Juliana Maverick X01 CC ReserveCheck Out the Full Specs and Review
There are a few types of favorite bikes at Bible. There’s the obvious one: The bike that speaks to a tester regardless of price or purpose and takes root like an earworm melody. Then there’s the pragmatic favorite, which impresses with its ride quality and its reasonable price. Finally, you have the ‘one bike’ favorite, which is the bike that you’d pick if you could only own one bike. The Hightower—also called the Maverick under the Juliana Bicycles’ moniker—was in the running as the ‘one bike’ favorite for at least a couple testers.
Now in its second generation, the Hightower has evolved from a mid-travel trail bike to something that edges up to the long-travel line in both design and character. It’s been updated with Santa Cruz’s V10-inspired low-link VPP suspension, which, on this bike, yields 140 millimeters of travel and is preempted by a 150-millimeter-travel fork. The Hightower’s geometry brings those numbers to life in a very balanced way, with a 65.2-degree head angle in its low setting, a reasonable 1,232-millimeter wheelbase and a 470-millimeter reach on our size large (1,208-millimeter on the medium Maverick with a 450 reach).
Remember how we used to complain about how every Santa Cruz would hang up on square-edges, especially under pedaling forces? Not only is that sensation gone, Santa Cruz managed to maintain the taut-feeling pedaling characteristics that testers have always appreciated. That may be thanks to the lower-link VPP’s straighter progressive leverage curve and its ability to be supportive through the entire range of travel. Whatever the cause, the result is a quick and comfortable climber that wastes little energy. The 76.5-degree seat tube angle puts the seated rider over the cranks in a position that can be maintained for long stretches of trail, whether that trail be buff or technical. And when it’s time to navigate tight switchbacks or rock gardens, the reasonable wheelbase, reach and stock 50-millimeter stem help get it done with relative ease. It doesn’t absorb and pedal in the magical way that the Ibis Ripmo will, but it’s still a nice bike on which to go uphill—even if it doesn’t feel especially light.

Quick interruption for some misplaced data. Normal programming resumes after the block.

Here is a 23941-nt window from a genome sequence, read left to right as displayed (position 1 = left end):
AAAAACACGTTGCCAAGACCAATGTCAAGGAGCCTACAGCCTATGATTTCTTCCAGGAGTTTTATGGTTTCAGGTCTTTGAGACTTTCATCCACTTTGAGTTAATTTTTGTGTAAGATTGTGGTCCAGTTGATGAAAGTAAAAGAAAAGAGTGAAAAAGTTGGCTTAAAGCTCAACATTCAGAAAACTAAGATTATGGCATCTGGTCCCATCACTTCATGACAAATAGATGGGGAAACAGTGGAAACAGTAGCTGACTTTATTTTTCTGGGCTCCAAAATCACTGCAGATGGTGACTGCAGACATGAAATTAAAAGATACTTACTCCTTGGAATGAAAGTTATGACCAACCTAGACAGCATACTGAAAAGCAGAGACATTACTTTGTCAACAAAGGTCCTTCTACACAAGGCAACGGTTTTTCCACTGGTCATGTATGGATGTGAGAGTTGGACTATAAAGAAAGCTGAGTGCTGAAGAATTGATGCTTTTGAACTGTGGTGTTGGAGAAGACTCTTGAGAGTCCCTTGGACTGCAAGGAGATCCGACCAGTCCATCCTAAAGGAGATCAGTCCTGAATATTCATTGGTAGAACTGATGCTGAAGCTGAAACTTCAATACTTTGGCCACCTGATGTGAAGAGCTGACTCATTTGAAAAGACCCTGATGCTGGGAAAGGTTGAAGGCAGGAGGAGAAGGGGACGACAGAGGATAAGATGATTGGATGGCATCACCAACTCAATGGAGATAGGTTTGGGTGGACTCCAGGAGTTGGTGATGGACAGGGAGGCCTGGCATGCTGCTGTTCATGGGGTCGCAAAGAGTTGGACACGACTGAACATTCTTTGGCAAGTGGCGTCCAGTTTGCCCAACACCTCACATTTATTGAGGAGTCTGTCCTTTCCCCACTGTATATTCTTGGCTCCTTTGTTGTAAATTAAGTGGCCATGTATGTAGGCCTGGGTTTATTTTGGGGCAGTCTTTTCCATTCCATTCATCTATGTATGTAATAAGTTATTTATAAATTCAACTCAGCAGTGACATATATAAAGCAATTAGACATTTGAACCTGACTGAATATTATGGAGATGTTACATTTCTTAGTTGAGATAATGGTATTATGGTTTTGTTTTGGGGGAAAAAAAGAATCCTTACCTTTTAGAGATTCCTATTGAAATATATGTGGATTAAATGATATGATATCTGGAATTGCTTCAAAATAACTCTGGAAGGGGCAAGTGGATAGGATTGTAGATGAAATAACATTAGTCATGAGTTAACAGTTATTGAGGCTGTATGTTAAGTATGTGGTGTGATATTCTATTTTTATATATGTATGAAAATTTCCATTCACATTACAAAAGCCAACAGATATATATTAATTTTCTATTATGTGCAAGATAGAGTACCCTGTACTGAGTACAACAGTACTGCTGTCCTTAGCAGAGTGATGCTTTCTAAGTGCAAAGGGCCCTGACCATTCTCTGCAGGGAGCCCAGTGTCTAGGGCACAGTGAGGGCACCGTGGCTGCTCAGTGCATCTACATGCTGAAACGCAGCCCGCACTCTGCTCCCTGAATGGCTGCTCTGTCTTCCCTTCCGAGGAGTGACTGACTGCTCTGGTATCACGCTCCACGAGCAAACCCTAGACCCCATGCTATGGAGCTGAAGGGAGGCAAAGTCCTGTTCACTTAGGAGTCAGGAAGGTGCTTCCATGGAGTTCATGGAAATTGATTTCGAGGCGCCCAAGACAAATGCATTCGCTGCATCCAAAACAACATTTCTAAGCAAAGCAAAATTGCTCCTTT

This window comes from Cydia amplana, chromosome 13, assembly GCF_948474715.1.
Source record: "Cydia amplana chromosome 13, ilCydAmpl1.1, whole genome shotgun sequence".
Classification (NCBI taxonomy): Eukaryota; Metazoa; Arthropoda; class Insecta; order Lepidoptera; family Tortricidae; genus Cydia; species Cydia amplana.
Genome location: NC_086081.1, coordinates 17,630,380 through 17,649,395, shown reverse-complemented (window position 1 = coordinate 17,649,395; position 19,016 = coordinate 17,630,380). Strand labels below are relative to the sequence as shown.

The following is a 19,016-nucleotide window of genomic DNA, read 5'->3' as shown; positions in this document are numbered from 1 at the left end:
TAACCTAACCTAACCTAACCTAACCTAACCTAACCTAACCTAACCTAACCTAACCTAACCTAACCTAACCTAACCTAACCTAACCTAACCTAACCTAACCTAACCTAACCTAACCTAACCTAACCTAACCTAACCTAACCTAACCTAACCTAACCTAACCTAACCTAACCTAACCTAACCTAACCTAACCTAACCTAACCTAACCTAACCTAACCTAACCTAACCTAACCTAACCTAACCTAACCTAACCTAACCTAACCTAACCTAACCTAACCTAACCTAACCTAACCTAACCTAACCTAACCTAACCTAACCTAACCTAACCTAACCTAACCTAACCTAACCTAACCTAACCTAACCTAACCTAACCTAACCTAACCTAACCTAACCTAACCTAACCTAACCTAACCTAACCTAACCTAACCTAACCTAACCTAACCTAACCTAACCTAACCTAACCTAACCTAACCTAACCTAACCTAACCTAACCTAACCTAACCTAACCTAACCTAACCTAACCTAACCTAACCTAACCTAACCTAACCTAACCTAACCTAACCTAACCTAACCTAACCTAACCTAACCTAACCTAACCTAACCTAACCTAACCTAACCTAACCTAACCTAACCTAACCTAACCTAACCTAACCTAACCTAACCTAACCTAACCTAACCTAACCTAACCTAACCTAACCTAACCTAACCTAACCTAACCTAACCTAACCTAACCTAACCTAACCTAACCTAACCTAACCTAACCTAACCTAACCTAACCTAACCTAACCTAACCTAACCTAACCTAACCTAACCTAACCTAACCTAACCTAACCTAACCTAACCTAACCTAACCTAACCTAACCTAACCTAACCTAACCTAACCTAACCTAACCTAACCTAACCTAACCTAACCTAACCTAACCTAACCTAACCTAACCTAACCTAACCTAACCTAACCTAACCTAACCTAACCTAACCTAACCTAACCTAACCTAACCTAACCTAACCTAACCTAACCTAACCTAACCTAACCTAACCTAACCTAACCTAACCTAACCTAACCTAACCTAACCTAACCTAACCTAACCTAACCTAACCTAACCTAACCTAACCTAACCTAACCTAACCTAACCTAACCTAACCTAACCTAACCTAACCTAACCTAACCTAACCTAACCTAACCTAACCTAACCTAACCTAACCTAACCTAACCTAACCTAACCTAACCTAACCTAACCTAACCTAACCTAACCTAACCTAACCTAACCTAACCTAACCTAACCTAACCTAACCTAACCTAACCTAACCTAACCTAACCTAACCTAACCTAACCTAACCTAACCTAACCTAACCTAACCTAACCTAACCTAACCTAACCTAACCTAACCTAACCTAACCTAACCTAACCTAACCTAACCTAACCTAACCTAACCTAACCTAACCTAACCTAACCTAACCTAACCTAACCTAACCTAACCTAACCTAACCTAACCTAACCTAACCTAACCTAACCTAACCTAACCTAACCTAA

Downhill, that heft is felt most in the form of Santa Cruz’s signature stoutness. We’ve come to expect Santa Cruz’s bikes to be stiff, quiet, and tight, and the Hightower met our expectations. Then, it exceeded them with details like a downtube shuttle guard and noise-damping chainstay protector. Also, the augmented leverage curve afforded by the new VPP layout isn’t only meant for the climbs. The extra support translates to an energetic feel on flowing trails where there are opportunities to play and pop, and a stalwart sensation in reaction to hits that use full travel. Where you won’t find the capability of a bigger bike is through repetitive hits, where the Hightower’s rear end feels secure, but not any plusher than you’d expect a 140 bike to be. If you’re willing to ride actively and precisely and use your legs as suspension, the Hightower will be enough bike for just about any trail. But if you want the bike to do the job for you at high speeds or in the face of high consequences, the Santa Cruz Megatower or (to limit it to this Bible’s garage) the deeper and slacker Norco Sight would be a better pick.
The Orbea Occam was another tester favorite here at Bible, especially among riders who were most focused on how quickly and efficiently a bike covers ground. Comparatively, the Hightower feels longer and yields a more in-the- bike feel, while the Occam felt and handled like a lighter and more compact bike. The Occam edged out the Hightower in agility and climb- ing, with its rear suspension barely moving at all under rider inputs. Both give the rider plenty of support for popping and pumping through trail undulations, and either would make an excellent do-it-all bike, but where the Occam feels a little more biased toward covering ground, the Hightower seems to be totally content to climb or descend all day long.
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